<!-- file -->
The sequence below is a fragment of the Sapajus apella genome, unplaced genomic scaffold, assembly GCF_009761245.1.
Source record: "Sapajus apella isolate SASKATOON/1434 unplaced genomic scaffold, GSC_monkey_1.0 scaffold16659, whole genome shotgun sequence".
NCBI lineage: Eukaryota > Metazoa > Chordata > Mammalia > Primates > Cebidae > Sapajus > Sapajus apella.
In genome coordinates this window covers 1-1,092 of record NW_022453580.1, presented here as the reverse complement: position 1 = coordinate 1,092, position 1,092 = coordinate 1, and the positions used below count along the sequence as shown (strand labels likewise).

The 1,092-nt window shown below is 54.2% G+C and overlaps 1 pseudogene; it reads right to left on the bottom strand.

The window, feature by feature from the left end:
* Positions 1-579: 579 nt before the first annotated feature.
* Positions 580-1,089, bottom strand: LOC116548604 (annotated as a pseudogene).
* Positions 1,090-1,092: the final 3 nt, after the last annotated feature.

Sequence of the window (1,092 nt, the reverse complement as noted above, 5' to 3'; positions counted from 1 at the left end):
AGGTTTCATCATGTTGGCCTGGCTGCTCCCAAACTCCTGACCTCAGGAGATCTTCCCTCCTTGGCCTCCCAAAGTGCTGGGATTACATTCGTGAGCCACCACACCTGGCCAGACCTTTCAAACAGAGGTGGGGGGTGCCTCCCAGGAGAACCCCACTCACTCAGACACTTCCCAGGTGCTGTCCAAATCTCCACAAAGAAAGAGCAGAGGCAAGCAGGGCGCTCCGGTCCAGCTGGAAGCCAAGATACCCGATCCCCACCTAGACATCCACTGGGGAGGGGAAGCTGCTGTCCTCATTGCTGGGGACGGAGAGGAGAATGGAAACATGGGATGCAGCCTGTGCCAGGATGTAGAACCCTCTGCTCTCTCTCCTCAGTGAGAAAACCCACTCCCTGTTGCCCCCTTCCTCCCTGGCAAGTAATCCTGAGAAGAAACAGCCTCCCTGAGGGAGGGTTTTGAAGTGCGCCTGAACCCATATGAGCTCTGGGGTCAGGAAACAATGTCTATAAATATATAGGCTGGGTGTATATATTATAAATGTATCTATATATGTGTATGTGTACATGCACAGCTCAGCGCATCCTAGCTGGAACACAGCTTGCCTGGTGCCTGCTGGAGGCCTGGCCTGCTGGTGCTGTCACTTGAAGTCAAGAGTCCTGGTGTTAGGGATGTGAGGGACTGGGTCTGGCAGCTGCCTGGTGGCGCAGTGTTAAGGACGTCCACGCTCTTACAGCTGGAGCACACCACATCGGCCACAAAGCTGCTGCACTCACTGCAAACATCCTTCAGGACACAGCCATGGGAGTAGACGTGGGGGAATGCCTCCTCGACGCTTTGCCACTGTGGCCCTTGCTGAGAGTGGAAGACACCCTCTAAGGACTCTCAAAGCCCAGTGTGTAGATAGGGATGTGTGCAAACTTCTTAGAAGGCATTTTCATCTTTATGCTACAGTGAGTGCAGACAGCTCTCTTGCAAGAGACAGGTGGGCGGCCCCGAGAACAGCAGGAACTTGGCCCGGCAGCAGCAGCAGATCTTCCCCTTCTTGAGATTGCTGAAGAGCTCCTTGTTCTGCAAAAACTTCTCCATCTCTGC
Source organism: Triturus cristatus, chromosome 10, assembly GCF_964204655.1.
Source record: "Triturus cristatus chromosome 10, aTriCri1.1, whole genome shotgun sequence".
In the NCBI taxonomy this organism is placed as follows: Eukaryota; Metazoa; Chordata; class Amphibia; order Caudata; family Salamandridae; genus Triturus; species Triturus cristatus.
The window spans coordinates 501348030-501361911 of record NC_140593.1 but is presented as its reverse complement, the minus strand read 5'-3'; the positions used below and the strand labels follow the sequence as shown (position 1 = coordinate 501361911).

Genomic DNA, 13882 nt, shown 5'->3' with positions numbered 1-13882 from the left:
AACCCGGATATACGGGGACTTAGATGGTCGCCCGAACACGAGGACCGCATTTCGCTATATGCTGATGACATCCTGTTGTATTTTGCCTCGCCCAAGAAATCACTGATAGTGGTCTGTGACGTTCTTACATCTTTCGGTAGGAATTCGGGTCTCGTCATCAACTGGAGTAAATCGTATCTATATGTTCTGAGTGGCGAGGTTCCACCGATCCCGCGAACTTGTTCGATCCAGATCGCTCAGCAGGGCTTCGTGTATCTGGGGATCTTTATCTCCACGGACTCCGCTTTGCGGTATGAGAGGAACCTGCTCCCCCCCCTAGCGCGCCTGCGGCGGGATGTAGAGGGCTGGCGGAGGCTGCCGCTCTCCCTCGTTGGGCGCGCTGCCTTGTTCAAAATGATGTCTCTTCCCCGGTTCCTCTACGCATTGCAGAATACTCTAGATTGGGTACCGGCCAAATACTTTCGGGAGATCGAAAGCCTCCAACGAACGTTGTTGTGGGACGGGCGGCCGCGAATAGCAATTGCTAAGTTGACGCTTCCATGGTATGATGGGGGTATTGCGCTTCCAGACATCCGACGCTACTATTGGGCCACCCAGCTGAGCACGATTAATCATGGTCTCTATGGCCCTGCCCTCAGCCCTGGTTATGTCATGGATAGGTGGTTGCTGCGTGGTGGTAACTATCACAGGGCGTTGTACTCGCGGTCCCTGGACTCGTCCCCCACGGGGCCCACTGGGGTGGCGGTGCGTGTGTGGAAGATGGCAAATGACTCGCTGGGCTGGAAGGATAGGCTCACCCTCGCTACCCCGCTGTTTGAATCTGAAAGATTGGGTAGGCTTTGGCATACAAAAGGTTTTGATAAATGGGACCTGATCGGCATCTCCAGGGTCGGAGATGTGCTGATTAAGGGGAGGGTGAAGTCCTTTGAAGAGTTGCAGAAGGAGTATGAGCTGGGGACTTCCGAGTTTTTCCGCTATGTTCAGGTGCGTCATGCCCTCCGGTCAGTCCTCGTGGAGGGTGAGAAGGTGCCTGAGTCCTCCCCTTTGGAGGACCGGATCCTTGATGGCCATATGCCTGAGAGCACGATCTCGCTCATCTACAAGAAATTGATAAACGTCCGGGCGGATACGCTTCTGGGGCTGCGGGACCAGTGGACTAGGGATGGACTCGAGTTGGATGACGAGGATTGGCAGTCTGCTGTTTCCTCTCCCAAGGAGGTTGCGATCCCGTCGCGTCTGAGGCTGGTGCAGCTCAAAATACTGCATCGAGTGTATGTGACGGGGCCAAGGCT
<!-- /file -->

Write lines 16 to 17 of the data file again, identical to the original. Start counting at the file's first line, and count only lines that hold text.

Genomic DNA, 13882 nt, shown 5'->3' with positions numbered 1-13882 from the left:
AACCCGGATATACGGGGACTTAGATGGTCGCCCGAACACGAGGACCGCATTTCGCTATATGCTGATGACATCCTGTTGTATTTTGCCTCGCCCAAGAAATCACTGATAGTGGTCTGTGACGTTCTTACATCTTTCGGTAGGAATTCGGGTCTCGTCATCAACTGGAGTAAATCGTATCTATATGTTCTGAGTGGCGAGGTTCCACCGATCCCGCGAACTTGTTCGATCCAGATCGCTCAGCAGGGCTTCGTGTATCTGGGGATCTTTATCTCCACGGACTCCGCTTTGCGGTATGAGAGGAACCTGCTCCCCCCCCTAGCGCGCCTGCGGCGGGATGTAGAGGGCTGGCGGAGGCTGCCGCTCTCCCTCGTTGGGCGCGCTGCCTTGTTCAAAATGATGTCTCTTCCCCGGTTCCTCTACGCATTGCAGAATACTCTAGATTGGGTACCGGCCAAATACTTTCGGGAGATCGAAAGCCTCCAACGAACGTTGTTGTGGGACGGGCGGCCGCGAATAGCAATTGCTAAGTTGACGCTTCCATGGTATGATGGGGGTATTGCGCTTCCAGACATCCGACGCTACTATTGGGCCACCCAGCTGAGCACGATTAATCATGGTCTCTATGGCCCTGCCCTCAGCCCTGGTTATGTCATGGATAGGTGGTTGCTGCGTGGTGGTAACTATCACAGGGCGTTGTACTCGCGGTCCCTGGACTCGTCCCCCACGGGGCCCACTGGGGTGGCGGTGCGTGTGTGGAAGATGGCAAATGACTCGCTGGGCTGGAAGGATAGGCTCACCCTCGCTACCCCGCTGTTTGAATCTGAAAGATTGGGTAGGCTTTGGCATACAAAAGGTTTTGATAAATGGGACCTGATCGGCATCTCCAGGGTCGGAGATGTGCTGATTAAGGGGAGGGTGAAGTCCTTTGAAGAGTTGCAGAAGGAGTATGAGCTGGGGACTTCCGAGTTTTTCCGCTATGTTCAGGTGCGTCATGCCCTCCGGTCAGTCCTCGTGGAGGGTGAGAAGGTGCCTGAGTCCTCCCCTTTGGAGGACCGGATCCTTGATGGCCATATGCCTGAGAGCACGATCTCGCTCATCTACAAGAAATTGATAAACGTCCGGGCGGATACGCTTCTGGGGCTGCGGGACCAGTGGACTAGGGATGGACTCGAGTTGGATGACGAGGATTGGCAGTCTGCTGTTTCCTCTCCCAAGGAGGTTGCGATCCCGTCGCGTCTGAGGCTGGTGCAGCTCAAAATACTGCATCGAGTGTATGTGACGGGGCCAAGGCT